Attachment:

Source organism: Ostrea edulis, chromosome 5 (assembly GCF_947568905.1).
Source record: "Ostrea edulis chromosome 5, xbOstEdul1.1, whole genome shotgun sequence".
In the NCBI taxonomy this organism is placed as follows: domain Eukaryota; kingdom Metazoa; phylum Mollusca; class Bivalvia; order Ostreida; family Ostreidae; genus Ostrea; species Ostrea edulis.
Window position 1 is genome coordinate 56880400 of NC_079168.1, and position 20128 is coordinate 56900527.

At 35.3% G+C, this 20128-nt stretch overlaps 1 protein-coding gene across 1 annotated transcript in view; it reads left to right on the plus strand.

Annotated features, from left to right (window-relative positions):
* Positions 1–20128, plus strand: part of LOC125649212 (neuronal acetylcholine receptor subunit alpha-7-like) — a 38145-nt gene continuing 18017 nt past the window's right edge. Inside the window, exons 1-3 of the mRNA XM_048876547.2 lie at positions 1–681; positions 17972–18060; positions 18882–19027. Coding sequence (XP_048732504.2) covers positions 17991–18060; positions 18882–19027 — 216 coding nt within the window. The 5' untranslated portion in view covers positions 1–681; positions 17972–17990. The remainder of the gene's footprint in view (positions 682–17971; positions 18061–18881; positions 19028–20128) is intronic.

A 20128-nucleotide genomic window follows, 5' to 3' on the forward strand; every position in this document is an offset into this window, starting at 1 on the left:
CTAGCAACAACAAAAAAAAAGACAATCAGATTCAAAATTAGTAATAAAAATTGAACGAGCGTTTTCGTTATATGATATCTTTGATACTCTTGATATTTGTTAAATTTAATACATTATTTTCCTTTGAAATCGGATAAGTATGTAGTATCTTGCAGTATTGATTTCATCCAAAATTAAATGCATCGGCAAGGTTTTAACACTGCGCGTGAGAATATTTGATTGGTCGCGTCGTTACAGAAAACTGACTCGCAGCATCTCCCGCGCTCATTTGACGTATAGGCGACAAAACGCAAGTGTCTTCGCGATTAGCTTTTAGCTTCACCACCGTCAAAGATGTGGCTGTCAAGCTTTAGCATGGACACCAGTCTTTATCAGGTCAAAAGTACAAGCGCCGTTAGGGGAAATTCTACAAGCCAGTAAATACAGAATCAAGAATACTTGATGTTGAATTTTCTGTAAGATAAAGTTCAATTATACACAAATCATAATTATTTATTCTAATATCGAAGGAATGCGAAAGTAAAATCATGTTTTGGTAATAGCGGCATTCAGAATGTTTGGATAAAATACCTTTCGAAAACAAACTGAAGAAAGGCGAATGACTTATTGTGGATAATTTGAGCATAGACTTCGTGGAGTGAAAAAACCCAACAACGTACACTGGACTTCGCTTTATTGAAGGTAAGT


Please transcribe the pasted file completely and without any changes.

Source organism: Ostrea edulis, chromosome 5 (assembly GCF_947568905.1).
Source record: "Ostrea edulis chromosome 5, xbOstEdul1.1, whole genome shotgun sequence".
In the NCBI taxonomy this organism is placed as follows: domain Eukaryota; kingdom Metazoa; phylum Mollusca; class Bivalvia; order Ostreida; family Ostreidae; genus Ostrea; species Ostrea edulis.
Window position 1 is genome coordinate 56880400 of NC_079168.1, and position 20128 is coordinate 56900527.

At 35.3% G+C, this 20128-nt stretch overlaps 1 protein-coding gene across 1 annotated transcript in view; it reads left to right on the plus strand.

Annotated features, from left to right (window-relative positions):
* Positions 1–20128, plus strand: part of LOC125649212 (neuronal acetylcholine receptor subunit alpha-7-like) — a 38145-nt gene continuing 18017 nt past the window's right edge. Inside the window, exons 1-3 of the mRNA XM_048876547.2 lie at positions 1–681; positions 17972–18060; positions 18882–19027. Coding sequence (XP_048732504.2) covers positions 17991–18060; positions 18882–19027 — 216 coding nt within the window. The 5' untranslated portion in view covers positions 1–681; positions 17972–17990. The remainder of the gene's footprint in view (positions 682–17971; positions 18061–18881; positions 19028–20128) is intronic.

A 20128-nucleotide genomic window follows, 5' to 3' on the forward strand; every position in this document is an offset into this window, starting at 1 on the left:
CTAGCAACAACAAAAAAAAAGACAATCAGATTCAAAATTAGTAATAAAAATTGAACGAGCGTTTTCGTTATATGATATCTTTGATACTCTTGATATTTGTTAAATTTAATACATTATTTTCCTTTGAAATCGGATAAGTATGTAGTATCTTGCAGTATTGATTTCATCCAAAATTAAATGCATCGGCAAGGTTTTAACACTGCGCGTGAGAATATTTGATTGGTCGCGTCGTTACAGAAAACTGACTCGCAGCATCTCCCGCGCTCATTTGACGTATAGGCGACAAAACGCAAGTGTCTTCGCGATTAGCTTTTAGCTTCACCACCGTCAAAGATGTGGCTGTCAAGCTTTAGCATGGACACCAGTCTTTATCAGGTCAAAAGTACAAGCGCCGTTAGGGGAAATTCTACAAGCCAGTAAATACAGAATCAAGAATACTTGATGTTGAATTTTCTGTAAGATAAAGTTCAATTATACACAAATCATAATTATTTATTCTAATATCGAAGGAATGCGAAAGTAAAATCATGTTTTGGTAATAGCGGCATTCAGAATGTTTGGATAAAATACCTTTCGAAAACAAACTGAAGAAAGGCGAATGACTTATTGTGGATAATTTGAGCATAGACTTCGTGGAGTGAAAAAACCCAACAACGTACACTGGACTTCGCTTTATTGAAGGTAAGT